Learning opportunities ‘detrimental’ to small business productivity
The difficulty faced by small to medium-sized enterprises (SMEs) in running apprenticeships was raised with members of the House of Commons Business, Innovation and Skills Select Committee.
Stephen Ibbotson, director of business at the Institute of Chartered Accountants, told the committee, which held its first evidence session, chaired by Hartlepool MP Iain Wright (pictured above) looking at the government’s Productivity Plan on Tuesday (October 13), that SMEs were generally supportive of apprenticeships.
But, he said, for others, getting an apprentice “can be detrimental to productivity because it takes experienced people to work with them, and they also sometimes struggle to get the calibre of apprentice they want”.
The Productivity Plan outlines, among other things, a number of apprenticeship-related measures including the large employers’ levy and employment targets for public sector bodies in order to increase skills.
However, Allan Cook, ATKINS chairman and vice president of the Royal Academy Engineering, told committee MPs that — while apprenticeships were a “big part of the solution” to the skills shortage in engineering — businesses, and particularly SMEs, found it very difficult to navigate the different government initiatives.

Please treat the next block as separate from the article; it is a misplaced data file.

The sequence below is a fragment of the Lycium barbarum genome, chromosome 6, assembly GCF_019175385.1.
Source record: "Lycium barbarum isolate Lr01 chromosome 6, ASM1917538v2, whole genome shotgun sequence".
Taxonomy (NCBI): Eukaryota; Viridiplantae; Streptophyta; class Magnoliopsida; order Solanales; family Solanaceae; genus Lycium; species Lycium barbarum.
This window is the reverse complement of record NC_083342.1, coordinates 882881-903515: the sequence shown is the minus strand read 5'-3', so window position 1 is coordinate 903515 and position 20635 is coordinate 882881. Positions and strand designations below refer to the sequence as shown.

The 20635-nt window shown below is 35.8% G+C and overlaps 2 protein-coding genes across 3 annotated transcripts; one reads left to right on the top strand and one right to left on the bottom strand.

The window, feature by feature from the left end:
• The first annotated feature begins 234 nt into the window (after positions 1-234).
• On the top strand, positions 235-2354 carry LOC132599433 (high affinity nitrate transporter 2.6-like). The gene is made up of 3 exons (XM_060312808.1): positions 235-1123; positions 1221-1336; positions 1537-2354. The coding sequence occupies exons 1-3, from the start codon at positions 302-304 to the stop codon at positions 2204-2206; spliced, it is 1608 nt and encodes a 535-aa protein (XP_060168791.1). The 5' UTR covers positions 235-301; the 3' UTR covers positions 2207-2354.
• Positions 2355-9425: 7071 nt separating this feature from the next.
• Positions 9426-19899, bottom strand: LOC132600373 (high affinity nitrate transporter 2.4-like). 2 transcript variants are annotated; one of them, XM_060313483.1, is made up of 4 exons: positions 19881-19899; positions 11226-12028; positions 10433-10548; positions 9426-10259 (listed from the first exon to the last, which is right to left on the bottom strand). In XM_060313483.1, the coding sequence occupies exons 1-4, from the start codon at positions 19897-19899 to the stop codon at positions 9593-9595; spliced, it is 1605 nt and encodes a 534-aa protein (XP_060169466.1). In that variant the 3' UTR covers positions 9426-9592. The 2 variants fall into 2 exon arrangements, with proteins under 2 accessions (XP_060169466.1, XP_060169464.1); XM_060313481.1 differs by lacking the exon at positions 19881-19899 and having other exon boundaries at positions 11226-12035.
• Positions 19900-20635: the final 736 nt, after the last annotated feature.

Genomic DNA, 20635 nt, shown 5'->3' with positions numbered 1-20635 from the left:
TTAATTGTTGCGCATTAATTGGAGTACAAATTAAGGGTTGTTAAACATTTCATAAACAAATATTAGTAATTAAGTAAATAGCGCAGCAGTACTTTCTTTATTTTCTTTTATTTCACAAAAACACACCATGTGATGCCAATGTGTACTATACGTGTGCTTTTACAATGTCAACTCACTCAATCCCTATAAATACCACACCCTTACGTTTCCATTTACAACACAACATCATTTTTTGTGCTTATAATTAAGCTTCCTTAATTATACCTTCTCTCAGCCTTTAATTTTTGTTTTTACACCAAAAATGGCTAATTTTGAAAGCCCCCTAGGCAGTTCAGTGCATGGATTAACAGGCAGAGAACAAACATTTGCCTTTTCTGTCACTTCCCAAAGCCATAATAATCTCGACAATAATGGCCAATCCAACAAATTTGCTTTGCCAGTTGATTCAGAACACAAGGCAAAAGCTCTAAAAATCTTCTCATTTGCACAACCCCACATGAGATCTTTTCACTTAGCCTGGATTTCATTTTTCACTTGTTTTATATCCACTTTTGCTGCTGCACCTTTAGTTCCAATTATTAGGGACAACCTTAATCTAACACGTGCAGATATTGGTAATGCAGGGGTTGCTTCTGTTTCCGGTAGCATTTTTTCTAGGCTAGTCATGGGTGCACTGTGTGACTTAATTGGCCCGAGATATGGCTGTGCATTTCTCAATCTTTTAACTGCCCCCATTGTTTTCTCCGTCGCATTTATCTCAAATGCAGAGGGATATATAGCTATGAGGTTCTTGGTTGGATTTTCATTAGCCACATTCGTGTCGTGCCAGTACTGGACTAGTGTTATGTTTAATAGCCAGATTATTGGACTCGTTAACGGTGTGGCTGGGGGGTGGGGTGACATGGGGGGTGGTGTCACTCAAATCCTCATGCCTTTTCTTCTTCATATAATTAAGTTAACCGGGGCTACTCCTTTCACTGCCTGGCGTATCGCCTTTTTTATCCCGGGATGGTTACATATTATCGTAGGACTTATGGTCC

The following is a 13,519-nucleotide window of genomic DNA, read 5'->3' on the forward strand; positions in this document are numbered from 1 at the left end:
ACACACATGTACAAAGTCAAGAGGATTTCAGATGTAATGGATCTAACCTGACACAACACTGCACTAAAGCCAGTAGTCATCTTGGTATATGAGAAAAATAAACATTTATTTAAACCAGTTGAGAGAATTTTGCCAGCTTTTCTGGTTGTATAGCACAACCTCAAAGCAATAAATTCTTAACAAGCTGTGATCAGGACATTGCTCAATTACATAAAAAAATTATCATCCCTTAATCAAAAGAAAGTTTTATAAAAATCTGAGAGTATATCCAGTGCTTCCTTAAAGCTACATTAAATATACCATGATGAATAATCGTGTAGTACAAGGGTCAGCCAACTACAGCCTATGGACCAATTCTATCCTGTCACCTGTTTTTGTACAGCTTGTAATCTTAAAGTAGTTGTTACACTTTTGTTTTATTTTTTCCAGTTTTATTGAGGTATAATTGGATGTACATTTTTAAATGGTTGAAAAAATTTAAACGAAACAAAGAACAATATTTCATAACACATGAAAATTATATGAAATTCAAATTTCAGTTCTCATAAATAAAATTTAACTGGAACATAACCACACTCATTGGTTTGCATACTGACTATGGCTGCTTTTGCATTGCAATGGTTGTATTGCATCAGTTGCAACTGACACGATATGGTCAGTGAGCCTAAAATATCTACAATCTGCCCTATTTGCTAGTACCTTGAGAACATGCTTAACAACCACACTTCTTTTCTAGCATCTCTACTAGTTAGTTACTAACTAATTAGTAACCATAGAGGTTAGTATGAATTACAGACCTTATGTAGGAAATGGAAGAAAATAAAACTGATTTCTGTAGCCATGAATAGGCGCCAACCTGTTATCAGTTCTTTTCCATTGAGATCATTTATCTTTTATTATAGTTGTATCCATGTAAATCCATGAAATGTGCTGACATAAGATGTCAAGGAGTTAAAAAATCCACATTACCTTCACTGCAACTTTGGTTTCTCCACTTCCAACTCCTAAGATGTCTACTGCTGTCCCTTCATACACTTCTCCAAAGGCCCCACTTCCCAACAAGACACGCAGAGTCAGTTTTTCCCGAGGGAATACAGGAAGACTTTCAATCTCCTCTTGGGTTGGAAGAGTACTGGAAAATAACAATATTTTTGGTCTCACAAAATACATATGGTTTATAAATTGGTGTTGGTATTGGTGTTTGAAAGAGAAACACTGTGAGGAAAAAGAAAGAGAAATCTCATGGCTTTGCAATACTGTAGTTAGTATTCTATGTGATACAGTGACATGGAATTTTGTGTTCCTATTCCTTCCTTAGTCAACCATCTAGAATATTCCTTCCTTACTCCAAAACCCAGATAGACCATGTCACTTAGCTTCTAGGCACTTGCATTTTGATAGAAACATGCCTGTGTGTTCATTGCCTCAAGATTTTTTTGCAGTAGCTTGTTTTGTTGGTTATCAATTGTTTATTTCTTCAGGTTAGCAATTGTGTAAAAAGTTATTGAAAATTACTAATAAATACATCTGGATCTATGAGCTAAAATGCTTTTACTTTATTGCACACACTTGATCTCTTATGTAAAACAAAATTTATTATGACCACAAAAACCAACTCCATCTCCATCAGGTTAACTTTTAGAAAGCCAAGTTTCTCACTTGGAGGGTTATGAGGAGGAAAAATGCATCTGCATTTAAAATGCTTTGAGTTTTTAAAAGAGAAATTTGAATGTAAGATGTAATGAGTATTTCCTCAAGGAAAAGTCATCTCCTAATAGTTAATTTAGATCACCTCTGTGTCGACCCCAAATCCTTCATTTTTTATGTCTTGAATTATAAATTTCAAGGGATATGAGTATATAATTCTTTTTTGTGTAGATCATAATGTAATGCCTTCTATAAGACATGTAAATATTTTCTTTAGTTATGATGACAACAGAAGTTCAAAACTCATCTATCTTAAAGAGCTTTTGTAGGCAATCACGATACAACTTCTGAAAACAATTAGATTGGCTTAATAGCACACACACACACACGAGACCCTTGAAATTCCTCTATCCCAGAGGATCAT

“The coordination that has to exist between education — FE, higher education — and industry, helped by the government, is absolutely essential. It has to be a holistic approach,” he said.
Miguel Coelho, fellow, Institute for Government, expressed concerned over the government’s focus on apprenticeship targets.
“The quantity seems to have been one of the persistent problems we’ve had over the years — a focus on quantity and not on quality,” he said.
In contrast, he added, the evidence from countries such as Germany and Austria, which have long-standing apprenticeship programmes, “suggests that the really interesting thing about vocational education is when you have three-year degrees”.